Destination America “Smoked” – Battle of the Barbecue Teachers – Part 2 of 2

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Destination America “Smoked” – Battle of the Barbecue Teachers – Part 2 of 2

<Read Part 1>

In part 1 of this post, I shared how I got on “Smoked” and what the show is about.  I hope you are ready to hear the thrilling conclusion! In this part 2, I am sharing my reaction after watching the show.

Much like the Karate Kid movie, I was invited to compete on the show with the assistance of one of my students from Slap Yo Daddy dojo (school). We were scheduled to battle against Mike Davis, owner of Lotta Bull BBQ school and his student of choice.

The teachers, Mike and I would battle in the first two rounds, and the students, Barry Johnson for Mike Davis and Mike Lindley for me, would battle in the third and decisive round.

Spoiler alert.  If you have not seen the show, I’m going to reveal who wins at the end of my blog.

After successfully auditioning for the Teacher Battle episode on SMOKED, I had to figure out how to get my equipment from Los Angeles to Austin, Texas, for the shoot. Lucky for me, I coincidentally received a Facebook message from Texas pitmaster Doug Scheiding. Doug shared the wonderful news that he won the World Championship at the 2015 Houston Livestock and Rodeo contest. Doug won using my Jailbird Chicken rub, so I felt a shared pride.


Doug Scheiding of Rogue Cookers, San Antonio


I mentioned my challenges as I rounded up supplies for the SMOKED shoot. Doug, who lives in San Antonio, immediately offered to lend me his competition barbecue trailer and gear. Austin is only about an hour from San Antonio… a much better commute than my trip from Los Angeles.   I’m always amazed by the generosity and graciousness of fellow pitmasters who, when you ask for a hand, give you two. With Doug’s help, I had one less logistical challenge to worry about.

Mike Lindley of Smokin Mo's BBQ

Mike Lindley of Smokin Mo’s BBQ


My chosen star pupil, Mike Lindley of Smokin Mo’s BBQ, and I would fly to Austin, pick up Doug’s equipment, and then head out for the shoot location. As you know, I generally compete with my trusty Weber smoker, so Doug offered to give us some advice on how to properly use his drum smoker.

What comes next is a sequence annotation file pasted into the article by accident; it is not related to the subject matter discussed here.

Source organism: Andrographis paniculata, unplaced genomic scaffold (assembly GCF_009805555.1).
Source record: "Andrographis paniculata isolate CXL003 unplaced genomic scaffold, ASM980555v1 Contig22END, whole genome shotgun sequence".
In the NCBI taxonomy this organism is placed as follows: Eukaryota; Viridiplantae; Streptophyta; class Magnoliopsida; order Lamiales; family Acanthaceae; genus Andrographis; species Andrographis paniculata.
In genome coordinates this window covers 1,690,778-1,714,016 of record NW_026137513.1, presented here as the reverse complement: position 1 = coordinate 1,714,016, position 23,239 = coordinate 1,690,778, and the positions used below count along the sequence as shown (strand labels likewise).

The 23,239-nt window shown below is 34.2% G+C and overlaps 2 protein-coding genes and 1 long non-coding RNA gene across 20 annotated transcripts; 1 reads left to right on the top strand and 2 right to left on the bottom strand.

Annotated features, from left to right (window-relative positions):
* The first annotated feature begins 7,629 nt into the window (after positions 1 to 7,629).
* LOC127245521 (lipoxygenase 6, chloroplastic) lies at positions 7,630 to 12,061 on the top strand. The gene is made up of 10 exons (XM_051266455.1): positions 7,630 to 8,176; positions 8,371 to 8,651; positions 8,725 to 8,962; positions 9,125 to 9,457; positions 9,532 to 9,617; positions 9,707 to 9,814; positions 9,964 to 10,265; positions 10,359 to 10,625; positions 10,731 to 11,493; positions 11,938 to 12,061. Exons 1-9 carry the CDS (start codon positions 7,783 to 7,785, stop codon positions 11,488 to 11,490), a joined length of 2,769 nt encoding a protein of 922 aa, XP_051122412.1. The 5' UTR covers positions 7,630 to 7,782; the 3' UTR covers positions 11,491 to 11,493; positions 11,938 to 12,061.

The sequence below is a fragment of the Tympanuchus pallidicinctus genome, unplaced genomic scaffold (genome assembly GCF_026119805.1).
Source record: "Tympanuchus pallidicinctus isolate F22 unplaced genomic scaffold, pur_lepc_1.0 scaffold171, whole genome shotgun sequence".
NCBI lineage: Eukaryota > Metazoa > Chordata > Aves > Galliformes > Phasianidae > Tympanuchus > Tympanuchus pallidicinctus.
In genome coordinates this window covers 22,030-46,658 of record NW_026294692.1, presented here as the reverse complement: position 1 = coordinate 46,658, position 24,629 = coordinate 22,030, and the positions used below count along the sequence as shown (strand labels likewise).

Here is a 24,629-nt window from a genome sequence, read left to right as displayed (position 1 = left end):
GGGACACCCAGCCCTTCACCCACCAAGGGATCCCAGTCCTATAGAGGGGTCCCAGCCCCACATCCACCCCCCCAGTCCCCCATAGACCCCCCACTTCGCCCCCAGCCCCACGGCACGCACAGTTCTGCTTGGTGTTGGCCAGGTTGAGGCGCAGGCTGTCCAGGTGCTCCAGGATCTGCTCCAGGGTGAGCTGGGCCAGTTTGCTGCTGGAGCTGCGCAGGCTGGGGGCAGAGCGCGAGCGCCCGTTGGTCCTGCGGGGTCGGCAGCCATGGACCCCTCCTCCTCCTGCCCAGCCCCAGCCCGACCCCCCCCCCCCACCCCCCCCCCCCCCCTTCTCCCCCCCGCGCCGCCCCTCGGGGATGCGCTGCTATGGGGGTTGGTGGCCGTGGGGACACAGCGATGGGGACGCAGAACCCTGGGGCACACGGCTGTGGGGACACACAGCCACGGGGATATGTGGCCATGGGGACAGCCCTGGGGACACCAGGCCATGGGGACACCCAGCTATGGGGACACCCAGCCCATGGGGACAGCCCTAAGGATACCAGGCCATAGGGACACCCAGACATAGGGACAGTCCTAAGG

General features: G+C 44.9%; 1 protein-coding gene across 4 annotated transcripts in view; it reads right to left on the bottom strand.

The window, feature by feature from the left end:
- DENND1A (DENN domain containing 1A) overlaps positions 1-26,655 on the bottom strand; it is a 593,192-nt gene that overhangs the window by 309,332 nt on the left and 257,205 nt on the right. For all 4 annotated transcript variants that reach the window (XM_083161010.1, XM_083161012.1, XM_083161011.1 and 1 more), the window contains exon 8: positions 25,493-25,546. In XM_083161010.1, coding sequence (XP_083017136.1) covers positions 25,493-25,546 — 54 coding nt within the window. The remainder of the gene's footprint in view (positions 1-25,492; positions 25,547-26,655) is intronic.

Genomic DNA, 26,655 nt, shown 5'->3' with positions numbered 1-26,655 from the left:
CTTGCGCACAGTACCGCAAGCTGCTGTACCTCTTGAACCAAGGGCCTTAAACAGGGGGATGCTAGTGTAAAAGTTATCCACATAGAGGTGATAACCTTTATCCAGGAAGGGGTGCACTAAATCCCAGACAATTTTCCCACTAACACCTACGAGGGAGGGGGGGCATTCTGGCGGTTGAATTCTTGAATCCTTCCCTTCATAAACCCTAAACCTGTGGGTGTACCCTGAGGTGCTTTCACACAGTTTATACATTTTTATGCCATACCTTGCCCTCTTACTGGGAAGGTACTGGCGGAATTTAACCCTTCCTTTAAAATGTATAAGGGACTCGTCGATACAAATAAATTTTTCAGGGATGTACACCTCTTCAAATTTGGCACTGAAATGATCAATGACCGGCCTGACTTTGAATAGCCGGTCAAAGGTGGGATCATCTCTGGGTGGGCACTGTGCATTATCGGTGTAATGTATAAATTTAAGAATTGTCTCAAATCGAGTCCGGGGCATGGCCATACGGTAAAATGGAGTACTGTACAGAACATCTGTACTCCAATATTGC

Doug’s loaner drum smoker and Kettle grill


We had an extra day to set up and prepare for the shoot, so Mike and I flew to Austin, rented a car, and met Doug on the set.  Doug had driven about 100 miles from San Antonio to drop off his trailer and gear for us and had to immediately head back to work.

Doug helping Mike Davis haul his smokers in Doug's trailer up to the set location

Doug helping Mike Davis haul his smokers in Doug’s trailer up to the set location


Doug is a great example of the barbecue community and has a heart of gold. He had also helped Mike Davis haul his drop-shipped smokers to the set.  Before he took hit the road, he ensured that we had all the gear we needed and got us settled. After the shoot, Doug drove back to Austin to haul his trailer back to San Antonio.  What a guy!

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Mike Davis and his chosen student, Barry Thomson of Swiggin Pig BBQ, joined us on location where the producers took us through a set walk-through.  We also signed paperwork and discussed the rules.  In a nutshell, we would cook three meats, including a 30-minute Kingsford One-Bite Challenge and a one-hour Shell Rotella Grill challenge.  For the Kingsford challenge, we could cook on any smoker or grill, but we were required to use Kingsoft charcoal.

Shell Rotella Grill Smoker used in the Tri Tip round

Shell Rotella Grill Smoker used in the Tri Tip round


I found out that Rotella is an automotive lubricant, and the sponsor Shell Oil had parked a shiny blue custom pit on the set.  The Rotella trailer had a grill on one side and a smoker on the other.  The coin toss winner would choose his preferred side to cook on.  My student and I checked out the Rotella and felt confident that either side would work for us.